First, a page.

Layout: “The surface should be perfect for mosaic tile, freshly skim-coated and perfectly plumb,” says New York–based tile contractor Joe Cangialosi. “Glass mosaic should be laid out dry first, to see where the sheets come together and to avoid visible cuts.” To cut glass mosaics, use a glass-tile nipper ($13; The Home Depot) or a wet saw for the cleanest line.
Anti-fracture membrane: As a room settles, shifting can cause any tiles to crack; in addition, glass expands and contracts more than other types of tile, and mosaics have more grout lines. So it’s key to install an anti-fracture membrane—mesh sandwiched between two layers of a rubbery waterproof compound—before applying a bed of thinset for the tile.
Connective material: Mesh is the most common, joining tiles in back to form sheets about 12 inches square for quicker installation and easier, more accurate adjustments. Paper facing is used for some transparent glass tiles, so there is no backing that shows through once the tile is installed.
Thinset, grout, etc.: Pick one brand of setting materials and use the entire system so you are covered by the company’s warranties. If your tile lacks an opaque coating in back—a superthin layer baked on during manufacturing—use white thinset and smooth the trowel marks before installing the mosaic sheets, so no gaps are visible.
Shown: After thinset is troweled on, place the mosaic sheets along the surface. Slightly rock the sheet up and down to help the tile settle into place.
Removing a Paper Facing
To remove a paper facing, blot it with a wet sponge several times; wait 5 to 10 minutes. Once the paper is saturated, peel it off at an angle, starting from an upper corner. Watch a step-by-step video on How to Install a Glass Mosaic Tile Backsplash.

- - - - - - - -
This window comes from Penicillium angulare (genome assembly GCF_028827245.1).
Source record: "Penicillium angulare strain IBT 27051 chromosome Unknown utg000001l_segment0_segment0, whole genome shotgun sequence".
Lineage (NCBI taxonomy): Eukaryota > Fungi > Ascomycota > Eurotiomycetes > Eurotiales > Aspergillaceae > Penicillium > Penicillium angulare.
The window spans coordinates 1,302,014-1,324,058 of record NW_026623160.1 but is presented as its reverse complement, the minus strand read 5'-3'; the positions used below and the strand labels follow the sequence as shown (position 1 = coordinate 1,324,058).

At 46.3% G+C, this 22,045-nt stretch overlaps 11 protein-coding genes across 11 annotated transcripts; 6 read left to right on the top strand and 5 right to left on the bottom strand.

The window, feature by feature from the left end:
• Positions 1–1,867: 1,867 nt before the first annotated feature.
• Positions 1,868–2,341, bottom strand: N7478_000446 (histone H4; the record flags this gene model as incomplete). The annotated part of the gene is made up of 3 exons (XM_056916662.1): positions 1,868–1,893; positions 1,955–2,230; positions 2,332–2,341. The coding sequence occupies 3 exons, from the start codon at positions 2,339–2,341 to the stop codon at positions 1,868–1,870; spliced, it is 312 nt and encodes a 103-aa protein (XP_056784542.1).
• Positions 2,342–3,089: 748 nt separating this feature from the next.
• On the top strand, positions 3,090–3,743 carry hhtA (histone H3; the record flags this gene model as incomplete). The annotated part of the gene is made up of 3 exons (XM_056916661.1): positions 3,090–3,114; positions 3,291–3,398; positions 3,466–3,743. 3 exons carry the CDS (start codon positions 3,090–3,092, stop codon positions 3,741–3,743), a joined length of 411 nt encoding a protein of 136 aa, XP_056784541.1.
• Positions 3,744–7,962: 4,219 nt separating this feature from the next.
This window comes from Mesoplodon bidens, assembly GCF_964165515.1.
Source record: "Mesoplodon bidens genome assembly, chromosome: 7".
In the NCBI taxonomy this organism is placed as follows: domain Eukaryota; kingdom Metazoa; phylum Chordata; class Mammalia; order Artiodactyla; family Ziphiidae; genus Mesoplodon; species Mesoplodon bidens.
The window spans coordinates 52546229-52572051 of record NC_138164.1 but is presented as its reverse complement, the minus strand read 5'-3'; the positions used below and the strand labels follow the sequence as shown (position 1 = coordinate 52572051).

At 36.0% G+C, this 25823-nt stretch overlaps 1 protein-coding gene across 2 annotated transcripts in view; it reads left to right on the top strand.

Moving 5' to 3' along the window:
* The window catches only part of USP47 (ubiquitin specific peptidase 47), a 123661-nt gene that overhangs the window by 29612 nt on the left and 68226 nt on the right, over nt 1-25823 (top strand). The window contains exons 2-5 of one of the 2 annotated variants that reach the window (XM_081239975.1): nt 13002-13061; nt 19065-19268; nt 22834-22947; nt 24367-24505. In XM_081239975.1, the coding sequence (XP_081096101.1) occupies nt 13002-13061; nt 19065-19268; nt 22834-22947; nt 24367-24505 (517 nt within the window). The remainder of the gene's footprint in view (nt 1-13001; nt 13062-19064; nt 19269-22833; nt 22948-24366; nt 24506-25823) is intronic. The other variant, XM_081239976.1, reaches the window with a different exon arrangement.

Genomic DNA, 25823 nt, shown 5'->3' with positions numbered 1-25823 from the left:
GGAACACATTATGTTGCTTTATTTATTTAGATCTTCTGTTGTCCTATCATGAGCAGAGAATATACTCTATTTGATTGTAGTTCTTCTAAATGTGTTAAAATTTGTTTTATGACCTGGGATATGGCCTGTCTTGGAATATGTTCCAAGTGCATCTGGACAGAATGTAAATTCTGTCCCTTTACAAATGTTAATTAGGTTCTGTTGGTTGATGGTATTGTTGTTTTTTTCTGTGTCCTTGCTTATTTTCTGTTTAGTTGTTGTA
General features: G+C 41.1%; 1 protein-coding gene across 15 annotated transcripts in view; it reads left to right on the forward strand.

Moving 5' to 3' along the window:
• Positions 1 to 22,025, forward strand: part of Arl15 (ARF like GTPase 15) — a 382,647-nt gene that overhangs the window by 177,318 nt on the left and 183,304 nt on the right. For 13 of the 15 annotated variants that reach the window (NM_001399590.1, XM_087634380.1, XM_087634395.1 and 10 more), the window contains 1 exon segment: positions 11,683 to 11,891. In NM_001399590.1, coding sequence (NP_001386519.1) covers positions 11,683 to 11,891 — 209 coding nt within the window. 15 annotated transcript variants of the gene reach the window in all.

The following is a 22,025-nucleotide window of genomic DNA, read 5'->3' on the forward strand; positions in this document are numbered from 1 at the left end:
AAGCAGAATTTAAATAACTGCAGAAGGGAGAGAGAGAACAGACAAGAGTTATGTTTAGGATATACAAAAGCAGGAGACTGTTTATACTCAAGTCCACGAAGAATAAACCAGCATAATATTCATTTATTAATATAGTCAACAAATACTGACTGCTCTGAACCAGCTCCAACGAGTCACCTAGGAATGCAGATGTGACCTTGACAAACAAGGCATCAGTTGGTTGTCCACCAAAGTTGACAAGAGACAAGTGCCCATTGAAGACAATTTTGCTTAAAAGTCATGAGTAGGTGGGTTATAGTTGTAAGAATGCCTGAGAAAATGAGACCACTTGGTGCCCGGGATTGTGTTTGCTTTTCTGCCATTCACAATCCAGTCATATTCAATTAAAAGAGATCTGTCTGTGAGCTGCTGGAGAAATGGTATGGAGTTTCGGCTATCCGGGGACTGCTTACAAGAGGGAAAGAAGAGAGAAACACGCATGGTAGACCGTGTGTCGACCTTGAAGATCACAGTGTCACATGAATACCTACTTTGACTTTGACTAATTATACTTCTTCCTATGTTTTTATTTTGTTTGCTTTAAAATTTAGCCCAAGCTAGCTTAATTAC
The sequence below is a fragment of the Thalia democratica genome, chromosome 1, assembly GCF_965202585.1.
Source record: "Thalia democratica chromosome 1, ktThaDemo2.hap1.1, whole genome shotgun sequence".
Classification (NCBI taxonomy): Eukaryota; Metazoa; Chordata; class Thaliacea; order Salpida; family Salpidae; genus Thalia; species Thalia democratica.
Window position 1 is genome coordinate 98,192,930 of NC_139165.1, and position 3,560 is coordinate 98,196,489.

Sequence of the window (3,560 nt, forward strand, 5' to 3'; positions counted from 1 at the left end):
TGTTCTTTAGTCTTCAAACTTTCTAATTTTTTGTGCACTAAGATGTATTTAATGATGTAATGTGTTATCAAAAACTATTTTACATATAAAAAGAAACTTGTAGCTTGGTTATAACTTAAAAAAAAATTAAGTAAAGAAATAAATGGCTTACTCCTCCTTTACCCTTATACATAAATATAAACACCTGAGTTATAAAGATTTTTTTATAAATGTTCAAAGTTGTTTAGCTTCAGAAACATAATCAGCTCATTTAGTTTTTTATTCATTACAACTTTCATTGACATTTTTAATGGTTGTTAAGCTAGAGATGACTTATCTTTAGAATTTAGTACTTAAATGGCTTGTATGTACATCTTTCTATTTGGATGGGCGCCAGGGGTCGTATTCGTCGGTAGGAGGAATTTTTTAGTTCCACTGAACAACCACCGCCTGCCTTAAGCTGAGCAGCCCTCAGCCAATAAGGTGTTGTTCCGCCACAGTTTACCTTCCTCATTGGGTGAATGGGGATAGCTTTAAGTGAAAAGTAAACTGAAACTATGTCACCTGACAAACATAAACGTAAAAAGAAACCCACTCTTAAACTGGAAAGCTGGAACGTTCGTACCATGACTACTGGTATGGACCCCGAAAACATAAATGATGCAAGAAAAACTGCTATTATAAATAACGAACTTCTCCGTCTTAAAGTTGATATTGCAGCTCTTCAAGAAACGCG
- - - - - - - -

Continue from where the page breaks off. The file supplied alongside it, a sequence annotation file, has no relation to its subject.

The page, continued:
Care and Maintenance
Though the upkeep is easy, give glass mosaic tile regular attention to keep it sparkling.
Cleaning: Use a soft, lint-free cloth and a nonabrasive cleaner to keep glass gleaming. With cementitious grout, avoid acid-based cleansers, including distilled white vinegar, which can weaken it. In areas like the shower, mineral buildup may necessitate more frequent cleaning.
Sealing: Use a Teflon grout sealant on cementitious grout after installation, as soon as it’s dry, to protect it from water and stains. You will still need to stay on top of spills and spatters, like tomato sauce on a backsplash, and wipe them up before they have a chance to seep in. If you choose a glass-and-stone blend, ask if the stone is presealed, or if you need to take care of that after installation, then reseal periodically.
Repairs: As with any tile, if it gets cracked or broken, you can tape off and remove the damaged pieces and setting materials to patch in new tile. Keep a carton of extra mosaic sheets on hand to ensure that the replacements match perfectly. This is especially crucial if the repair involves plumbing behind the tile surface and requires removing and then replacing several square feet of mosaic.